Late last year, we consulted with people about proposals to make streets prioritise active and sustainable ways of getting around in the Arthurs Hill / Fenham, Heaton / Ouseburn and Jesmond areas.

We have summarised the feedback we received in a series of reports (one per area) that are available for people to read below.

Arthur’s Hill and Fenham Findings – March 2018

Heaton and Ouseburn Findings – March 2018

Jesmond Findings – March 2018

The council are considering the feedback and will provide further information in May on what will happen next.

200 people attend Heaton drop in event

Heaton & Ouseburn Streets for People hosted a very successful drop in event at St Gabriel’s Church Hall on Tuesday 14th November.

It’s estimated that around 200 local residents, some staff from local business and services called in to discuss their reaction to the draft proposals and their ideas to make them better.

The main focus was definitely on the proposals for a cycle lane along Heaton Road and the traffic signals at St Gabriel’s Avenue, also the proposals around Ravenswood Road and those for Cartington Terrace & Alexandra Road.

Concerns were shared about the potential impact on the amount of on street parking that could be lost on Heaton Road, fears for safety if the traffic signals were removed from the St Gabriel’s Avenue crossroads and the impact on surrounding streets if some streets were closed to through traffic. The principle of a segregated cycle lane up to the Corner House was well supported but there were design challenges in terms of potential conflicts with access to driveways.

Members of the public also requested to see a timeline of the previous and future stages of the Streets for People project. In response, we have prepared a timeline and have shared on the About section of this website.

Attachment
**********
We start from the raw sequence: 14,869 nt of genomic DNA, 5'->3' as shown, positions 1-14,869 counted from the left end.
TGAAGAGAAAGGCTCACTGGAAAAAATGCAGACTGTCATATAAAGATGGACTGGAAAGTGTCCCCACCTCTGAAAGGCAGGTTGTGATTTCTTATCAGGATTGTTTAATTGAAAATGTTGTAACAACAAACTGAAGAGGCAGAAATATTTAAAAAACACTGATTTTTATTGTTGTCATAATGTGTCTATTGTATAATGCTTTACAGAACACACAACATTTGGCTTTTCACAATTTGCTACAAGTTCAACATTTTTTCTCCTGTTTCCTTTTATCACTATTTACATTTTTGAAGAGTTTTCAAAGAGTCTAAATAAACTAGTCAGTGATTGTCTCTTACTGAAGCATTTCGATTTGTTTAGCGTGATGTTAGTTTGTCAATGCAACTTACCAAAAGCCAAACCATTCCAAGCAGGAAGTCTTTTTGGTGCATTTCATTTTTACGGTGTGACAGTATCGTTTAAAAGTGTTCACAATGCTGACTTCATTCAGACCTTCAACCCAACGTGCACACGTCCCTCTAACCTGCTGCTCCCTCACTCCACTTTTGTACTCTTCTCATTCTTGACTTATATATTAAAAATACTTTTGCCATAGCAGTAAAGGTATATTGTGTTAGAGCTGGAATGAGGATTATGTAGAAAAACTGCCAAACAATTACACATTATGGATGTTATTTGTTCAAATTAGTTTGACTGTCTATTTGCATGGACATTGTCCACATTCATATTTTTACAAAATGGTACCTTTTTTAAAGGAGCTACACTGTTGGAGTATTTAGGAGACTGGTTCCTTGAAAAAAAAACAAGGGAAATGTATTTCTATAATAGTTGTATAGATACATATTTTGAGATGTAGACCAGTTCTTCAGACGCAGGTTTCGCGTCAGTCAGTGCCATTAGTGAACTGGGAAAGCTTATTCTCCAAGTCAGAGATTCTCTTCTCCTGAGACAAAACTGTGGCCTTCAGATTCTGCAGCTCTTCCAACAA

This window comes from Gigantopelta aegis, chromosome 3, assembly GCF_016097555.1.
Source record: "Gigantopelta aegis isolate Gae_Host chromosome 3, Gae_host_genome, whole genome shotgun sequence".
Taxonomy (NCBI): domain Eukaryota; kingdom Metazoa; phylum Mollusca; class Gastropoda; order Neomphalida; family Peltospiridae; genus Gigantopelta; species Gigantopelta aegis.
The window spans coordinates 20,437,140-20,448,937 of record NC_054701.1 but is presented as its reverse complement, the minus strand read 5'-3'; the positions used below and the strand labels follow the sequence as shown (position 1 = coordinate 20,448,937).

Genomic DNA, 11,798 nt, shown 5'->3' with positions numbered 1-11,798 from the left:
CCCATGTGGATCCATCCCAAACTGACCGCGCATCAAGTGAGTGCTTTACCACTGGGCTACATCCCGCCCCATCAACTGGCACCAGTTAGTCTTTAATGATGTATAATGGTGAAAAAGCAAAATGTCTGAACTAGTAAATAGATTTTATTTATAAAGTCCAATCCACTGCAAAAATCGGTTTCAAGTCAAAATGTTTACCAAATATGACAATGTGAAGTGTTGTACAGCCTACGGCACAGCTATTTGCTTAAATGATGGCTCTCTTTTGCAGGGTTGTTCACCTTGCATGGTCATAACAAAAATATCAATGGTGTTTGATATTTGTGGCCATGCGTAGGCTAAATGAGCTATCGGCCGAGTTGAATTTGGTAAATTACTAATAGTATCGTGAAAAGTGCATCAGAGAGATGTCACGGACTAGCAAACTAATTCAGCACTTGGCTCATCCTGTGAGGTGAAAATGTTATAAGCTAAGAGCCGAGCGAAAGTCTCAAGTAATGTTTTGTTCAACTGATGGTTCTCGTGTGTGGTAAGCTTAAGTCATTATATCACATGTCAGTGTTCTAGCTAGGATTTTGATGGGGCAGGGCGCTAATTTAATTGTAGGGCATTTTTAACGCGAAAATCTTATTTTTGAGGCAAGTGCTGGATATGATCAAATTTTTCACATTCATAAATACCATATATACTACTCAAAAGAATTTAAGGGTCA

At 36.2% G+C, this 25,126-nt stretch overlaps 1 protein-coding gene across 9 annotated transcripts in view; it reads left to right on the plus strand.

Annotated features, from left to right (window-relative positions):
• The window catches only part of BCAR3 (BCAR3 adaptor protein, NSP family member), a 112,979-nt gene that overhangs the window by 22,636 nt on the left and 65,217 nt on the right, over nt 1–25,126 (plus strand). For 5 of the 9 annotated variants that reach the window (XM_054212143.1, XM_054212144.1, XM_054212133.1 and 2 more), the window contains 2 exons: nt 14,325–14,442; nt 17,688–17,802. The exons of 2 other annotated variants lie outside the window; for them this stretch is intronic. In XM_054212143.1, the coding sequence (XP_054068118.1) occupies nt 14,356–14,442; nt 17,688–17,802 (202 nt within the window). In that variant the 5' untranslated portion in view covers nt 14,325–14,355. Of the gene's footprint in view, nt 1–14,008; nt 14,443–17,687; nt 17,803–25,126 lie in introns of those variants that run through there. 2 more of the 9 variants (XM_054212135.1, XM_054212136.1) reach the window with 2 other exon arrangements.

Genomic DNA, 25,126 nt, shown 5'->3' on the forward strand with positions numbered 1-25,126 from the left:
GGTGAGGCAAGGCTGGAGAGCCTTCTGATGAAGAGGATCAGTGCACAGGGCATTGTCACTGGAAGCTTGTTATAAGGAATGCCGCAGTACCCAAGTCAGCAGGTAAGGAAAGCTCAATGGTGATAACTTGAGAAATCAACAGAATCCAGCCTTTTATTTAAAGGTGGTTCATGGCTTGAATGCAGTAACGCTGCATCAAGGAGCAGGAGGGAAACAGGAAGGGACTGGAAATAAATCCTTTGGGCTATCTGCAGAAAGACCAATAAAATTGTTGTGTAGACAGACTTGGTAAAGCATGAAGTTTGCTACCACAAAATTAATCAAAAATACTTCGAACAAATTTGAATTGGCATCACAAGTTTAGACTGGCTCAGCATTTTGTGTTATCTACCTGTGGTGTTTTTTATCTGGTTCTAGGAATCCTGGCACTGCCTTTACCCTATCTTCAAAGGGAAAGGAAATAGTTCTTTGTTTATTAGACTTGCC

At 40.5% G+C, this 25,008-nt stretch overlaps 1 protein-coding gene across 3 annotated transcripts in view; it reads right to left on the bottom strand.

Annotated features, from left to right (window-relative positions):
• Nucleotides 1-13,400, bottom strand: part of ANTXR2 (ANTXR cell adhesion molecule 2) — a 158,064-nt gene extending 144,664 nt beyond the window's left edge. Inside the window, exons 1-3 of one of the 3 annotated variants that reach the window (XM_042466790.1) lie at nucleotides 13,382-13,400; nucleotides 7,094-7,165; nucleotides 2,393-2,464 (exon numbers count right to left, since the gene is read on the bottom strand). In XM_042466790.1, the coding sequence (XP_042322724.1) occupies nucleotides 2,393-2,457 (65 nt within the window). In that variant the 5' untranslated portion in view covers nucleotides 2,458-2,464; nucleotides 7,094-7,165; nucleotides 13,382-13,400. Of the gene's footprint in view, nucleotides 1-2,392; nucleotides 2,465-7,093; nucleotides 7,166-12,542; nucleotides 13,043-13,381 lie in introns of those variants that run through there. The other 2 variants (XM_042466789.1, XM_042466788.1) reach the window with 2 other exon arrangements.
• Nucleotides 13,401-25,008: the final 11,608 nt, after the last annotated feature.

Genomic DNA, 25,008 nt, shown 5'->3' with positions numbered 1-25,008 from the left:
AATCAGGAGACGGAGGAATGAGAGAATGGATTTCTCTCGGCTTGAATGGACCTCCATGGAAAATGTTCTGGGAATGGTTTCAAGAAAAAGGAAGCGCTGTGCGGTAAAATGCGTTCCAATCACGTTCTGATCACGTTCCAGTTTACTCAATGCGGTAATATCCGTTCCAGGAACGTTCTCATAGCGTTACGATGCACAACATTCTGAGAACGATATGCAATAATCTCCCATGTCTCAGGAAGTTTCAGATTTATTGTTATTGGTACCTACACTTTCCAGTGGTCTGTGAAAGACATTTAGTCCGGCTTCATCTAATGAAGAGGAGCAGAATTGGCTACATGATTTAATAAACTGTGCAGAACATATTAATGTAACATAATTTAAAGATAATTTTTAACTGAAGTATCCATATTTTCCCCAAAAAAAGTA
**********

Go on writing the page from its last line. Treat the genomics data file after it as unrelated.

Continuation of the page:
Three of the younger visitors to the drop in, left us some lovely feedback which we’d like to share with you.

Drawing 1Drawing 2Drawing 3

Come and find out more about the plans for Heaton on 14 November!

On Tuesday 14th November, there will be an opportunity to come and find out more about the plans to improve streets in Heaton and Ouseburn. This is your chance to speak to officers from the Council about the plans and share your views on what the changes might mean for you.

Whether you live, work or have connections to Heaton, come and drop in to St Gabriel’s Church Hall on Heaton Road anytime between 2pm and 7.30pm. You don’t need to register to attend and we encourage everyone of all ages, young and old, to come along and join in the discussion.

If you can’t make it, you can still, of course, share your views on the plans using Commonplace.

Please share this post using the social media buttons below to spread the word and make sure that you get your voice heard!

H&O Drop in poster A4.jpg

Streets for People is live!

This website has been created to assist the three Reference Groups, steering the Streets for People process, in engaging their respective communities. Content will gradually be added ready for the engagement process, set to begin in July. If you wish to contribute new content or media to the website as it is being developed, or have any queries about existing published content, please e-mail s.peacock@newcastle.ac.uk.